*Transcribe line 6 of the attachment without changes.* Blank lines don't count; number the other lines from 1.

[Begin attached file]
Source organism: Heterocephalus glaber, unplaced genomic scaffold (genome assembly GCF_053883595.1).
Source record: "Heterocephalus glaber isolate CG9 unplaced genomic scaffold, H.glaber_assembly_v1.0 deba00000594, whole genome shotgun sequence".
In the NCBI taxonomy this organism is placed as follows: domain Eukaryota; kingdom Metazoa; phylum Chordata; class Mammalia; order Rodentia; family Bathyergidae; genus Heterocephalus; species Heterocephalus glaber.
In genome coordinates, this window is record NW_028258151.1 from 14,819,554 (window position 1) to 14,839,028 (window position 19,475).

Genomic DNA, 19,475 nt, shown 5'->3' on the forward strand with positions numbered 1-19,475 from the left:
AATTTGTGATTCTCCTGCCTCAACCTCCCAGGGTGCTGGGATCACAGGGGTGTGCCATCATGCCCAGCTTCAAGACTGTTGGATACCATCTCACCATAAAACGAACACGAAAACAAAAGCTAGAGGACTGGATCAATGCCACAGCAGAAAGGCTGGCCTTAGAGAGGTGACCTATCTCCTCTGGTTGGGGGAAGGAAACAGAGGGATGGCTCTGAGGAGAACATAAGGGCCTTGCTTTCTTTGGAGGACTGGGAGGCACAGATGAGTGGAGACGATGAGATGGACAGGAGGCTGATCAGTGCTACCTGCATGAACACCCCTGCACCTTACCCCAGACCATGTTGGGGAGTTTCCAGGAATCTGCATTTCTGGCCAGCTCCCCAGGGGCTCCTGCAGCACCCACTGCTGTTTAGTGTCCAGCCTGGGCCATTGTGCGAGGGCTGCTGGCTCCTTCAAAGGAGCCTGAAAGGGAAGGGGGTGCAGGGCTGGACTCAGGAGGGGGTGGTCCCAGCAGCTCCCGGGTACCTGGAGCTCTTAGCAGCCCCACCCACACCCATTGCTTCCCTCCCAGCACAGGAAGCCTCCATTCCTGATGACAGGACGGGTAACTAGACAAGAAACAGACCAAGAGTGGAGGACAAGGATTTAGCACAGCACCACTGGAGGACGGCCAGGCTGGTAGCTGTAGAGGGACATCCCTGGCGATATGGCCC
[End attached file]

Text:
AATTTGTGATTCTCCTGCCTCAACCTCCCAGGGTGCTGGGATCACAGGGGTGTGCCATCATGCCCAGCTTCAAGACTGTTGGATACCATCTCACCATAAAACGAACACGAAAACAAAAGCTAGAGGACTGGATCAATGCCACAGCAGAAAGGCTGGCCTTAGAGAGGTGACCTATCTCCTCTGGTTGGGGGAAGGAAACAGAGGGATGGCTCTGAGGAGAACATAAGGGCCTTGCTTTCTTTGGAGGACTGGGAGGCACAGATGAGTGGAGACGATGAGATGGACAGGAGGCTGATCAGTGCTACCTGCATGAACACCCCTGCACCTTACCCCAGACCATGTTGGGGAGTTTCCAGGAATCTGCATTTCTGGCCAGCTCCCCAGGGGCTCCTGCAGCACCCACTGCTGTTTAGTGTCCAGCCTGGGCCATTGTGCGAGGGCTGCTGGCTCCTTCAAAGGAGCCTGAAAGGGAAGGGGGTGCAGGGCTGGACTCAGGAGGGGGTGGTCCCAGCAGCTCCCGGGTACCTGGAGCTCTTAGCAGCCCCACCCACACCCATTGCTTCCCTCCCAGCACAGGAAGCCTCCATTCCTGATGACAGGACGGGTAACTAGACAAGAAACAGACCAAGAGTGGAGGACAAGGATTTAGCACAGCACCACTGGAGGACGGCCAGGCTGGTAGCTGTAGAGGGACATCCCTGGCGATATGGCCC